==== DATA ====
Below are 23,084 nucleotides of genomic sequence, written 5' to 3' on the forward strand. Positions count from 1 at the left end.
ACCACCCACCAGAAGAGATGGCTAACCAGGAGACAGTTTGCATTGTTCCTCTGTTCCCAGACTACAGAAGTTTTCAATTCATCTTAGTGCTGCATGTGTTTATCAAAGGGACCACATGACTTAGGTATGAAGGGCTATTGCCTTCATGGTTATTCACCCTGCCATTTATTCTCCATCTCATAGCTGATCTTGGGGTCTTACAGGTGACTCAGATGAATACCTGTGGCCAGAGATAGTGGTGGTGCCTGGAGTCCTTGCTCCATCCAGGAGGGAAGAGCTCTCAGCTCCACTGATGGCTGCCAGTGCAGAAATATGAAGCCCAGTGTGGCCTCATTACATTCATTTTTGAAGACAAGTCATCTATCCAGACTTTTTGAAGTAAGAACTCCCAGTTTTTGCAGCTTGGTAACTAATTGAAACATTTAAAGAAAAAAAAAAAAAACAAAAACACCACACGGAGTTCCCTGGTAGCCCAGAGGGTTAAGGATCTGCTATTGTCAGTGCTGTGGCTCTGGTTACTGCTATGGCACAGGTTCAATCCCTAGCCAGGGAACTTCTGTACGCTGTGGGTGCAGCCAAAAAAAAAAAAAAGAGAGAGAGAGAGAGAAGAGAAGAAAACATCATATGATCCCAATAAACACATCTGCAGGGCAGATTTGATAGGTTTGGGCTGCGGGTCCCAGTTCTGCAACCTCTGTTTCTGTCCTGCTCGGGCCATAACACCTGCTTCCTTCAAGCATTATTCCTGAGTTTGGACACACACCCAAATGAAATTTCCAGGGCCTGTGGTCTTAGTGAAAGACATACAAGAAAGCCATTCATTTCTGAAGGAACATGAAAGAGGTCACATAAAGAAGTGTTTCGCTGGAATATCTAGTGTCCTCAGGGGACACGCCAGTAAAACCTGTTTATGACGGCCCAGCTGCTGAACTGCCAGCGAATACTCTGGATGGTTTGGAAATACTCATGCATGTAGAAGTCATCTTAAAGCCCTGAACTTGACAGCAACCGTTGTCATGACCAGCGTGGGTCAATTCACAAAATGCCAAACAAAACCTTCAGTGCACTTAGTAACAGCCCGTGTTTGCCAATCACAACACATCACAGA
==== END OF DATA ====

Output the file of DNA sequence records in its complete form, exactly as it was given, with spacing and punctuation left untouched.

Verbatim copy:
Below are 23,084 nucleotides of genomic sequence, written 5' to 3' on the forward strand. Positions count from 1 at the left end.
ACCACCCACCAGAAGAGATGGCTAACCAGGAGACAGTTTGCATTGTTCCTCTGTTCCCAGACTACAGAAGTTTTCAATTCATCTTAGTGCTGCATGTGTTTATCAAAGGGACCACATGACTTAGGTATGAAGGGCTATTGCCTTCATGGTTATTCACCCTGCCATTTATTCTCCATCTCATAGCTGATCTTGGGGTCTTACAGGTGACTCAGATGAATACCTGTGGCCAGAGATAGTGGTGGTGCCTGGAGTCCTTGCTCCATCCAGGAGGGAAGAGCTCTCAGCTCCACTGATGGCTGCCAGTGCAGAAATATGAAGCCCAGTGTGGCCTCATTACATTCATTTTTGAAGACAAGTCATCTATCCAGACTTTTTGAAGTAAGAACTCCCAGTTTTTGCAGCTTGGTAACTAATTGAAACATTTAAAGAAAAAAAAAAAAAACAAAAACACCACACGGAGTTCCCTGGTAGCCCAGAGGGTTAAGGATCTGCTATTGTCAGTGCTGTGGCTCTGGTTACTGCTATGGCACAGGTTCAATCCCTAGCCAGGGAACTTCTGTACGCTGTGGGTGCAGCCAAAAAAAAAAAAAAGAGAGAGAGAGAGAGAAGAGAAGAAAACATCATATGATCCCAATAAACACATCTGCAGGGCAGATTTGATAGGTTTGGGCTGCGGGTCCCAGTTCTGCAACCTCTGTTTCTGTCCTGCTCGGGCCATAACACCTGCTTCCTTCAAGCATTATTCCTGAGTTTGGACACACACCCAAATGAAATTTCCAGGGCCTGTGGTCTTAGTGAAAGACATACAAGAAAGCCATTCATTTCTGAAGGAACATGAAAGAGGTCACATAAAGAAGTGTTTCGCTGGAATATCTAGTGTCCTCAGGGGACACGCCAGTAAAACCTGTTTATGACGGCCCAGCTGCTGAACTGCCAGCGAATACTCTGGATGGTTTGGAAATACTCATGCATGTAGAAGTCATCTTAAAGCCCTGAACTTGACAGCAACCGTTGTCATGACCAGCGTGGGTCAATTCACAAAATGCCAAACAAAACCTTCAGTGCACTTAGTAACAGCCCGTGTTTGCCAATCACAACACATCACAGA